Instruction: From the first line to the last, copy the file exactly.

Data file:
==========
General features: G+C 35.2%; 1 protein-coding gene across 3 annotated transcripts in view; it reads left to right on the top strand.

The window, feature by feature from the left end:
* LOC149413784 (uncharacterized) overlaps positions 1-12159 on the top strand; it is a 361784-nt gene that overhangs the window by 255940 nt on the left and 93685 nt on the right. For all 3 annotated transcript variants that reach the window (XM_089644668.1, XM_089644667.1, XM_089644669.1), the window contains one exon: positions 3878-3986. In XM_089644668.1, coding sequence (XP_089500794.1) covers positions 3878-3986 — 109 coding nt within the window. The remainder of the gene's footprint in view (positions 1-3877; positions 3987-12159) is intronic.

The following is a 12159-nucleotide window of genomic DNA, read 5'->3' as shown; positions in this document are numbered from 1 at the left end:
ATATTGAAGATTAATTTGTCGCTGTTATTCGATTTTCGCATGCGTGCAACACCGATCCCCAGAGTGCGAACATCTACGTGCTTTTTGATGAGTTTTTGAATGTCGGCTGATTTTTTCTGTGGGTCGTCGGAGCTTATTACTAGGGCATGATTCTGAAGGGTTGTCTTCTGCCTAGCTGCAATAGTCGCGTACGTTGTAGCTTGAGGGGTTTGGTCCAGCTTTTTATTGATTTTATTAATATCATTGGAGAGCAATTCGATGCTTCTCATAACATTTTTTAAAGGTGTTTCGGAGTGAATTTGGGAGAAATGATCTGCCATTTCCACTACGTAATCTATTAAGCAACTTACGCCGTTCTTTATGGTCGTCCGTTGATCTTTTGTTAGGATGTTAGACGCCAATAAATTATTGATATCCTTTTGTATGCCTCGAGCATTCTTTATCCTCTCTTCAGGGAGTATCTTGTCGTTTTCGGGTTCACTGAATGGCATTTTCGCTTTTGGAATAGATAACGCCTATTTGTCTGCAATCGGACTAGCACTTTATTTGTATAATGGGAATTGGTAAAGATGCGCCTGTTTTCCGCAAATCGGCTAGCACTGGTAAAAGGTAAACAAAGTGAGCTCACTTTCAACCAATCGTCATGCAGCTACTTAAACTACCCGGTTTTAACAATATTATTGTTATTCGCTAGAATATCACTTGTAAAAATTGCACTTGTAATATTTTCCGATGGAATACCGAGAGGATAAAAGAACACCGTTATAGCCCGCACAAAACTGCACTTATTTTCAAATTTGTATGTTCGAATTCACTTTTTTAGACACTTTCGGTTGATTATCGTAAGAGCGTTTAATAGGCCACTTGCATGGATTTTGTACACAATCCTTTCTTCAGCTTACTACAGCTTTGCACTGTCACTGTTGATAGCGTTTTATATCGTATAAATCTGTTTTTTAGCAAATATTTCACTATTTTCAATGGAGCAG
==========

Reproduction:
General features: G+C 35.2%; 1 protein-coding gene across 3 annotated transcripts in view; it reads left to right on the top strand.

The window, feature by feature from the left end:
* LOC149413784 (uncharacterized) overlaps positions 1-12159 on the top strand; it is a 361784-nt gene that overhangs the window by 255940 nt on the left and 93685 nt on the right. For all 3 annotated transcript variants that reach the window (XM_089644668.1, XM_089644667.1, XM_089644669.1), the window contains one exon: positions 3878-3986. In XM_089644668.1, coding sequence (XP_089500794.1) covers positions 3878-3986 — 109 coding nt within the window. The remainder of the gene's footprint in view (positions 1-3877; positions 3987-12159) is intronic.

The following is a 12159-nucleotide window of genomic DNA, read 5'->3' as shown; positions in this document are numbered from 1 at the left end:
ATATTGAAGATTAATTTGTCGCTGTTATTCGATTTTCGCATGCGTGCAACACCGATCCCCAGAGTGCGAACATCTACGTGCTTTTTGATGAGTTTTTGAATGTCGGCTGATTTTTTCTGTGGGTCGTCGGAGCTTATTACTAGGGCATGATTCTGAAGGGTTGTCTTCTGCCTAGCTGCAATAGTCGCGTACGTTGTAGCTTGAGGGGTTTGGTCCAGCTTTTTATTGATTTTATTAATATCATTGGAGAGCAATTCGATGCTTCTCATAACATTTTTTAAAGGTGTTTCGGAGTGAATTTGGGAGAAATGATCTGCCATTTCCACTACGTAATCTATTAAGCAACTTACGCCGTTCTTTATGGTCGTCCGTTGATCTTTTGTTAGGATGTTAGACGCCAATAAATTATTGATATCCTTTTGTATGCCTCGAGCATTCTTTATCCTCTCTTCAGGGAGTATCTTGTCGTTTTCGGGTTCACTGAATGGCATTTTCGCTTTTGGAATAGATAACGCCTATTTGTCTGCAATCGGACTAGCACTTTATTTGTATAATGGGAATTGGTAAAGATGCGCCTGTTTTCCGCAAATCGGCTAGCACTGGTAAAAGGTAAACAAAGTGAGCTCACTTTCAACCAATCGTCATGCAGCTACTTAAACTACCCGGTTTTAACAATATTATTGTTATTCGCTAGAATATCACTTGTAAAAATTGCACTTGTAATATTTTCCGATGGAATACCGAGAGGATAAAAGAACACCGTTATAGCCCGCACAAAACTGCACTTATTTTCAAATTTGTATGTTCGAATTCACTTTTTTAGACACTTTCGGTTGATTATCGTAAGAGCGTTTAATAGGCCACTTGCATGGATTTTGTACACAATCCTTTCTTCAGCTTACTACAGCTTTGCACTGTCACTGTTGATAGCGTTTTATATCGTATAAATCTGTTTTTTAGCAAATATTTCACTATTTTCAATGGAGCAG